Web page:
Congratulations! You’ve made it through the interview process and an offer is forthcoming. Now it gets tricky. Here are some tips for perhaps the most delicate – and important – part of the process: negotiating your compensation.
Don’t Go it Alone: If you’ve been working with a recruiting firm, there have been three parties involved in getting to this point. Likewise, there should be three parties participating in the offer stage. Your recruiter’s experience can be invaluable here.
Lean on Me: What does your recruiter do at this point? Let them help negotiate as the go-between if at all possible. They can set the table for all parties so there are no surprises at this juncture, advocating for you to get the best possible offer, and for the company to make sure you’re being realistic. Your recruiter knows the marketplace and negotiates dozens of such offers in any given year. You – and the company owner, for that matter – may only do this a few times in your lifetime. Put that experience to work for you. Additionally, by acting as the go-between the recruiter can help to defuse what can be a very emotional process.
Say What You Mean: Backing up to the interview stage, if a manager asks what you need to take the job, be honest. Don’t assume that this can be negotiated upwards later. This is not the time to be clever … be direct and clear, just as you would with a sales prospect.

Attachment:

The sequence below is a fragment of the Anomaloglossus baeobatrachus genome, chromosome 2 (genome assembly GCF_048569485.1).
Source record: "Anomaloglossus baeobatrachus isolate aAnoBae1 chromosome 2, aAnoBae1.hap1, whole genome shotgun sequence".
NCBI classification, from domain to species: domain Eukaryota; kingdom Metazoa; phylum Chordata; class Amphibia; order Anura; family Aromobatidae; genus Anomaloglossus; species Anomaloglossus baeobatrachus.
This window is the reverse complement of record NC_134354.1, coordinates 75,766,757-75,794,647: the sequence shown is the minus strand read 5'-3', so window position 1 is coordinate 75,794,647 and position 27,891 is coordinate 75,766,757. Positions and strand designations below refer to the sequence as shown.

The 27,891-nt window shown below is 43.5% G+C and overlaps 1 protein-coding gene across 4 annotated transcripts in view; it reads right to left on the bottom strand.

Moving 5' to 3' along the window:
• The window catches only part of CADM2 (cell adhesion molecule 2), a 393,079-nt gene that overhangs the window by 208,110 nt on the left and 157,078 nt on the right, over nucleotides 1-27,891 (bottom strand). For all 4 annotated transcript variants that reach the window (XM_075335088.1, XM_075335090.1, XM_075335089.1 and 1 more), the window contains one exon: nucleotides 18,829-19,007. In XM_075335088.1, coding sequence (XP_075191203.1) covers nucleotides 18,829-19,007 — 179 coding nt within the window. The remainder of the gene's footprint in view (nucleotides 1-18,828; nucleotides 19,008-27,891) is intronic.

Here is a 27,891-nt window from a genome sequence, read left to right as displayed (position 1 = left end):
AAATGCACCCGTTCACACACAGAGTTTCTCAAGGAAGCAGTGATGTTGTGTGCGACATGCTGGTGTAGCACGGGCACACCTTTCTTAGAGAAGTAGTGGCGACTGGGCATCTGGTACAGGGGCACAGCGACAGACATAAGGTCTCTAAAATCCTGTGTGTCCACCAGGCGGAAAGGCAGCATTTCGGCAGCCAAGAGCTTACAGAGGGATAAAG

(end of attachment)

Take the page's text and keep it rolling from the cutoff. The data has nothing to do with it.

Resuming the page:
Past is Past: Sorry to say it, but what you currently earn or have earned in the past is irrelevant. This position has a certain value to the company, and at least the framework for that value should be established early on so there are no surprises at this point. The company’s goal is to hire you for “minimum wage;” that is, the least they can pay to fill the position with the necessary skills and experience. Both the recruiter and the company should know very early in the process the minimum compensation required for you to make a move.
Bottom Line: Setting clear expectations at the start of the interviewing process goes a long way towards preventing unpleasant surprises at the end. By the time a written offer is forthcoming, it should be a done deal in the minds of all three parties.